The government of Ontario announced last week proposed changes to provincial biofuel regulations, which include doubling the 5% ethanol mandate to 10% by 2020, the U.S. Grains Council (USGC) reported.
“The recently announced Ontario policy proposal to double the provincial ethanol mandate to 10% is a positive development supporting Ontario in meeting its Climate Change Action Plan,” USGC president and chief executive officer Tom Sleight said. “Increased blending of ethanol will have real, positive impacts in supporting Ontario’s greenhouse gas (GHG) emissions reduction targets of 15% by 2020 and longer-term reduction targets as well as supporting the broader Canadian goal of reducing GHG emissions by 30 megatons by 2030.”
According to USGC, Canada currently has a national 5% ethanol mandate and is also reviewing policy, on the federal level, related to renewable fuels in terms of reducing GHG emissions.
“Across Canada, various provincial mandates - like the one proposed in Ontario - can require higher blending rates beyond the federal mandate,” USGC explained. “Ontario has over-blended its 5% ethanol mandate, ranging from 7% to 8% between 2012 to 2017, based on the societal and economic advantages of blending ethanol.”
Since Ontario represents roughly 38% of total gasoline use in Canada, making the province a major transportation hub, USGC pointed out that doubling the mandate reflects the potential for increased ethanol demand overall across Canada.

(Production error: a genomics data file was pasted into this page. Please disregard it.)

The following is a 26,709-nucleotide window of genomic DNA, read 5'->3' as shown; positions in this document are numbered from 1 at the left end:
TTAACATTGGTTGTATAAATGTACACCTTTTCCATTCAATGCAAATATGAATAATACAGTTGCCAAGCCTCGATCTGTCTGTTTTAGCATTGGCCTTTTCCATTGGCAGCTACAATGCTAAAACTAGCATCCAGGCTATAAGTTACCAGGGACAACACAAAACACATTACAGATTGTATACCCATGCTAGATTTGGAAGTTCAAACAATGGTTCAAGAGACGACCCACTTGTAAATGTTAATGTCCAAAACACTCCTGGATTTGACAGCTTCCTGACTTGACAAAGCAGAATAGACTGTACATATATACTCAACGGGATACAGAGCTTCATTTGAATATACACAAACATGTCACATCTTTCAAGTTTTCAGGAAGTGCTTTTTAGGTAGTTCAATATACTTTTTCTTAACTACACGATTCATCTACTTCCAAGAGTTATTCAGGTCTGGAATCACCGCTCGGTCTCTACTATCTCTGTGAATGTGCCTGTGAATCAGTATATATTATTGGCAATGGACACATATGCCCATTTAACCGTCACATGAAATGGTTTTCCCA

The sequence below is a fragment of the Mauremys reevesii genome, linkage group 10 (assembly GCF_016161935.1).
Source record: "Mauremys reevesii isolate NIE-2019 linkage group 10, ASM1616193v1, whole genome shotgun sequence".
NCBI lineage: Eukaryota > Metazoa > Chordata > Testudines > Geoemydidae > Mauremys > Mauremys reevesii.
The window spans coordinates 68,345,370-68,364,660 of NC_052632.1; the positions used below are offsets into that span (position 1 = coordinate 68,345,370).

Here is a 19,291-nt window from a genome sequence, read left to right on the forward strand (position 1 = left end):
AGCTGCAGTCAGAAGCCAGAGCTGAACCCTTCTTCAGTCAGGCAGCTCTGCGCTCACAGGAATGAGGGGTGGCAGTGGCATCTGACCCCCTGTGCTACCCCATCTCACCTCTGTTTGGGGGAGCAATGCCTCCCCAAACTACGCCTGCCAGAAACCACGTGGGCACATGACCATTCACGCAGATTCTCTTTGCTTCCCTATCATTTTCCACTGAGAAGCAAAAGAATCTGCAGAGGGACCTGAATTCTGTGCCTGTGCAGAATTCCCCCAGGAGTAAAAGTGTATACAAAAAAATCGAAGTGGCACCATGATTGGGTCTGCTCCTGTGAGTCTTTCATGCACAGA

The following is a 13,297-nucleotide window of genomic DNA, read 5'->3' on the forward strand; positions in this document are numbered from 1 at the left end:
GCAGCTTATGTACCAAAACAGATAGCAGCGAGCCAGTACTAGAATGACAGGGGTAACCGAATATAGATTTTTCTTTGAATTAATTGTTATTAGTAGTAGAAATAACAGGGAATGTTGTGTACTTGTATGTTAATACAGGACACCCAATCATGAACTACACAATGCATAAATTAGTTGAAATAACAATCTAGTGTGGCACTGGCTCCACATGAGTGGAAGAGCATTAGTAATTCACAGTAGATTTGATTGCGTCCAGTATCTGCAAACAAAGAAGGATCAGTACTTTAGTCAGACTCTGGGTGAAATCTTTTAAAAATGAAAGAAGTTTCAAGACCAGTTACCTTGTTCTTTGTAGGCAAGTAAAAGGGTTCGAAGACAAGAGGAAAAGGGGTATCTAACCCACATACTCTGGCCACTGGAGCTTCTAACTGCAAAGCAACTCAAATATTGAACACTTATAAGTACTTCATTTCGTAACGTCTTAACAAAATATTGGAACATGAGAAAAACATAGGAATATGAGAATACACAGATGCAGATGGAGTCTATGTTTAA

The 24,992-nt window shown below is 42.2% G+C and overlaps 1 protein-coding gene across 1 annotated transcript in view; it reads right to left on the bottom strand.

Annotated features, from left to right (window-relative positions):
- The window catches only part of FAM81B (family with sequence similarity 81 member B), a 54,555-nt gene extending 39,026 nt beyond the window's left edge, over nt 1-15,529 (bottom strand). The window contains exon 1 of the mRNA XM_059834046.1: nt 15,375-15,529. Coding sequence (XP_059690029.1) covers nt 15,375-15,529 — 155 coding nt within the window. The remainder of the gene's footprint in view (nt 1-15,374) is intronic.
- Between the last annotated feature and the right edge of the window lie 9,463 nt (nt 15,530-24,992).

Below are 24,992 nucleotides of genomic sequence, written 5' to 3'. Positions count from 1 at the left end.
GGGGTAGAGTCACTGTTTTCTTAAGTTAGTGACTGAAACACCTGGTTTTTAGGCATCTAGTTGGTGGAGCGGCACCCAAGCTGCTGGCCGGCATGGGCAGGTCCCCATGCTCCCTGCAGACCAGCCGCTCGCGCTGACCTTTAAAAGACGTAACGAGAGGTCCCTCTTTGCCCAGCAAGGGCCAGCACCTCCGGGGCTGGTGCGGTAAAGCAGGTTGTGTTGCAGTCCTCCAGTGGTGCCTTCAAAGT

“Globally, countries are increasingly looking to ethanol as they seek to meet their Paris Agreement commitments as well as individual country objectives to reduce GHG emissions,” Sleight said. “The proposed doubling of the blending rate in Ontario is another example of the opportunity for greater blends of ethanol to help achieve these objectives.”
Based on projected fuel use in Ontario, an increase from the current industry blending standard of roughly 8% to the proposed 10% mandate would significantly increase demand for ethanol in the province from 326 million gal. (116 million bu. in corn equivalent) in 2016 to 405 million gal. (144 million bu. in corn equivalent) in 2021.
USGC said the proposed mandate would also provide additional advantages from increased ethanol use beyond the GHG emissions reductions, including the associated health benefits of improved air quality and the economic benefits of ethanol as a cost-competitive source of octane.
“The council jointly filed comments with Growth Energy to the government in Ontario in March 2017 to support the use of ethanol as the best and most cost-effective way to reduce GHG emissions associated with gasoline. A comment period on the proposed mandate in Ontario is now open in addition to discussions on how to move forward on the level,” USGC said.